27500. Hegel's Philosophy of Right (=FNDL 23000, HUMA 24700, IMET 36900, LLSO 27500). The course first focuses on "translating" (becoming more familiar with) what is to many the peculiar language of Hegel, a language which has set and still sets the most important boundaries and questions for many thinkers, not merely about politics but also about economics, sociology, and jurisprudence. More importantly, a further focus is with particular arguments but also especially with the general strategies of Hegel's argument understood broadly, which is pursued as deeply as time and student interest permit. Moreover, once some comfort with the language and general argument is attained, a somewhat critical stance is adopted, if for no other reason than to guard against the possible bewitchment by what is probably for many a somewhat new language of thought. D. Smigelskis. Spring.
27700. Aristotle's Ethics (=FNDL 27700, HUMA 27800, IMET 37700, LLSO 27700). Special attention is given to the problems Aristotle thought important to consider, the sequence in which they are generated, and why such kind of problems may continue to be worthy of attention. A further focus is the manner in which the Ethics is a principled deliberative inquiry meant to eventuate in more sophisticated choices by the readers. D. Smigelskis. Winter.
28500. Plato's Laws (=FNDL 23400, LLSO 28500, PLSC 23800/48300, SCTH 30300). PQ: Consent of instructor. Enrollment limited. An introductory reading of Plato's Laws with attention to such themes as the following: war and peace; courage and moderation; rule of law; music, poetry, drinking, and education; sex, marriage, and gender; property and class structure; crime and punishment; religion and theology; and philosophy. N. Tarcov. Winter.
29200. Political Philosophy: Parmenides (=FNDL 29200, LLSO 29200, PLSC 31200). This course is a close reading of Plato's Parmenides. J. Cropsey. Winter.
29500. Democracy and Its Critics in Nineteenth Century Political Thought (=LLSO 29500, PLSC 24100). This course surveys developments in nineteenth-century European and American political thought, focusing on the theory and practice of democracy, and exploring its connections to such other themes as liberalism, race, empire, socialism, nationalism, the state, gender, class, and mass. The course involves close readings of important works of philosophy and political theory, as well as reconstruction of these works' historical context, including some examination of concrete political struggles over democracy. P. Markell. Winter.
21700. Constitution of Community (=FNDL 23700, HUMA 23700, IMET 31100, LLSO 21700). Attention is once again being given to how a "we," a community, establishes itself. This interest often assumes that discussion and deliberation plays a, perhaps the, major role, and often coincides with the notion that the organization of the community should be through government by discussion. This course is concerned with one major example of the constitution of a community, the United States. Texts of the Declaration of Independence, Articles of Confederation, the "debates" in Philadelphia in 1787 (especially Madison's Notes), the ratification conventions (especially the Federalist), and the actions in the newly formed Congress, especially the House, are discussed. Otherwise put, the course is thus not a repetition of the typical "historical," "legal," or "philosophical" emphases with which these events and texts have been treated. D. Smigelskis. Winter.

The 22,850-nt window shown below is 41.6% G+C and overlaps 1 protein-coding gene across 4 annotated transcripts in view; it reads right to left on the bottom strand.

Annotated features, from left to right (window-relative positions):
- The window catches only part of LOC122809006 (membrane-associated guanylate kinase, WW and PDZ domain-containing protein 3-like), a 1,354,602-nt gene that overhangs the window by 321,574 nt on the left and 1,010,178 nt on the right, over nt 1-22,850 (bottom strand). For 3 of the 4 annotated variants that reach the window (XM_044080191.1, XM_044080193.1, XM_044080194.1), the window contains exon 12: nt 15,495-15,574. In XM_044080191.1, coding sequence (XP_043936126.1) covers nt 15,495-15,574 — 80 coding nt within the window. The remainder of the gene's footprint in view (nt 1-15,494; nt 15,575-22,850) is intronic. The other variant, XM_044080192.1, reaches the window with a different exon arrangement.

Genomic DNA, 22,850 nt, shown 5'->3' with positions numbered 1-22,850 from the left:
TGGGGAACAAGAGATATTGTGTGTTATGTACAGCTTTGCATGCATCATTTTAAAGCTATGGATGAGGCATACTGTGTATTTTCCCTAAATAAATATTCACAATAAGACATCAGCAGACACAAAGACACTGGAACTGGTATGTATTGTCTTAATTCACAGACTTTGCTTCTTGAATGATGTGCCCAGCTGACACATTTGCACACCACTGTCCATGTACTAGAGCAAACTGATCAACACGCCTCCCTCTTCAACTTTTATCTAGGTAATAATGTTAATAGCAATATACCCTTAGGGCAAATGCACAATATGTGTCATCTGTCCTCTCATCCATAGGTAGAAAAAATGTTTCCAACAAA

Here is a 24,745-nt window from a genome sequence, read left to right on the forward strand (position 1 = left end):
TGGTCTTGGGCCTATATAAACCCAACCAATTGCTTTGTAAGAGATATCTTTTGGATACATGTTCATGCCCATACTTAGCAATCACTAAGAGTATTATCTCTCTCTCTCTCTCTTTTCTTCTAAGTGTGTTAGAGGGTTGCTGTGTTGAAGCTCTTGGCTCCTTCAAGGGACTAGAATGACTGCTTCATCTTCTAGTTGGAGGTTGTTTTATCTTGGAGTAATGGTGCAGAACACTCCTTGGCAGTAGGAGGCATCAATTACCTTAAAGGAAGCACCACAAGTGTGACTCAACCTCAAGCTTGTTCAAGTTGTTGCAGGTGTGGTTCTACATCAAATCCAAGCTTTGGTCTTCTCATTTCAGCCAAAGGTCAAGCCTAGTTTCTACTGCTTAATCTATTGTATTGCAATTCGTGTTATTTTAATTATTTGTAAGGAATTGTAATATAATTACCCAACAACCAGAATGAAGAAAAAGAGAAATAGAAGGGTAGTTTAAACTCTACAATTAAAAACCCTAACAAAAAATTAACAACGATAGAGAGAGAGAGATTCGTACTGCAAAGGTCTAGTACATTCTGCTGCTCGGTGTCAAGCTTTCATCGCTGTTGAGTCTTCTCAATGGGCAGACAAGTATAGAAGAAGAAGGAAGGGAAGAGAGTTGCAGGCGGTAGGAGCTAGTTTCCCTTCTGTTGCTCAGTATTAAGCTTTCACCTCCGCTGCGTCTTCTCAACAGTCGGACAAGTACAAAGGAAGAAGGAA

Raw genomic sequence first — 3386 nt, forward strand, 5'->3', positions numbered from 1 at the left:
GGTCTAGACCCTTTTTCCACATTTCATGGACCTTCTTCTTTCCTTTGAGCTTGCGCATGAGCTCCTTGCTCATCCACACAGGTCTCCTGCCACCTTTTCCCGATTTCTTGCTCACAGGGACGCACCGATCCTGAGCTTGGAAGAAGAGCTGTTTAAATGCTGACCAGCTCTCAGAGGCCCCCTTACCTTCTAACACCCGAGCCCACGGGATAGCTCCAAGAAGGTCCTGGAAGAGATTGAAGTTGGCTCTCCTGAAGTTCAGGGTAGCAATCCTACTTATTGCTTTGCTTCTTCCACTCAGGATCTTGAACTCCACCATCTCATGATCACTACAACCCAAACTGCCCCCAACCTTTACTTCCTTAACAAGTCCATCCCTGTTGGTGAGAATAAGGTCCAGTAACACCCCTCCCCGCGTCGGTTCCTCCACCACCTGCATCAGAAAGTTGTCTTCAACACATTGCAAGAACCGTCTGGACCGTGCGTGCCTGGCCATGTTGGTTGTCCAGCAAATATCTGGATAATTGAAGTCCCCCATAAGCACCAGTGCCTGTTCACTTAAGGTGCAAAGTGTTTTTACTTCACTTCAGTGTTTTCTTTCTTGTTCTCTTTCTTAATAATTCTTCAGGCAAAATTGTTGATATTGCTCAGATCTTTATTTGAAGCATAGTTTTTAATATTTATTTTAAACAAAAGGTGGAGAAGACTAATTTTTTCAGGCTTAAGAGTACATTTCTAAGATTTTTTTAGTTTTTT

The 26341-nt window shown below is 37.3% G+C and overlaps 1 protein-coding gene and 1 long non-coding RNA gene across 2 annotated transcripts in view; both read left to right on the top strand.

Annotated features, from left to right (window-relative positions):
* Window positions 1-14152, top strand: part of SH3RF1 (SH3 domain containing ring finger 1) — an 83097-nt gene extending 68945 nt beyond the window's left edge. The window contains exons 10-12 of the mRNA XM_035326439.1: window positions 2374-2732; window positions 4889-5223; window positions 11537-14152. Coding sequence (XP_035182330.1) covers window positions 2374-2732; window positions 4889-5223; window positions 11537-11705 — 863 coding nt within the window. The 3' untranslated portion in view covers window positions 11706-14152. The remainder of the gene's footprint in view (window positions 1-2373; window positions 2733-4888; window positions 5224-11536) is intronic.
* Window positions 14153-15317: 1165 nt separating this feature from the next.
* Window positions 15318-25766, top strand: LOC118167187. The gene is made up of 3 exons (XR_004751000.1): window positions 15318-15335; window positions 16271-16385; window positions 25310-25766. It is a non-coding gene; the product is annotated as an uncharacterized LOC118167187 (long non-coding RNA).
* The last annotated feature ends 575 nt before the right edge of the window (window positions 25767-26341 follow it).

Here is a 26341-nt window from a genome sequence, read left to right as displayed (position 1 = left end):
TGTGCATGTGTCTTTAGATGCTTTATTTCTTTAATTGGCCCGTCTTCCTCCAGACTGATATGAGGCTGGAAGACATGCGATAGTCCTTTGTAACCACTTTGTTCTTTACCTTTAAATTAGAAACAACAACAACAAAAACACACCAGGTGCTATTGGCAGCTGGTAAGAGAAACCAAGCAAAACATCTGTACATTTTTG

21800. Liberating Narratives (=HUMA 23900, IMET 31800, LLSO 21800). Some reflective autobiographies written in mid-career are featured. The primary texts are Maxine Hong Kingston's The Woman Warrior, Bill Bradley's Life on the Run, and James Watson's The Double Helix. Each exemplifies how some people have used various resources and strategies to increase their ability to act without simultaneously diminishing the similar abilities of others in situations which require overcoming systemically oppressive obstacles. This is in part accomplished through examples of how a flourishing in certain types of activities has been achieved and the kinds of satisfactions involved. Other texts are chosen as the interests of the class emerge in discussion. D. Smigelskis. Spring.
22000. Psychology and the Law. This course critically examines the convergences and conflicts between the disciplines of psychology and the law. We examine psychological research concerning a variety of topics of law that become the substance of dispute in legal decisions, including eyewitness testimony, reconstructed memory, predictions of dangerousness, competency, and the insanity defense. We also consider psychological research on the operation of the legal system such as jury selection, and decisional biases in judgment, as well as how legal decisions can be affected by other societal institutions such as the media. M. Jenuwine. Winter.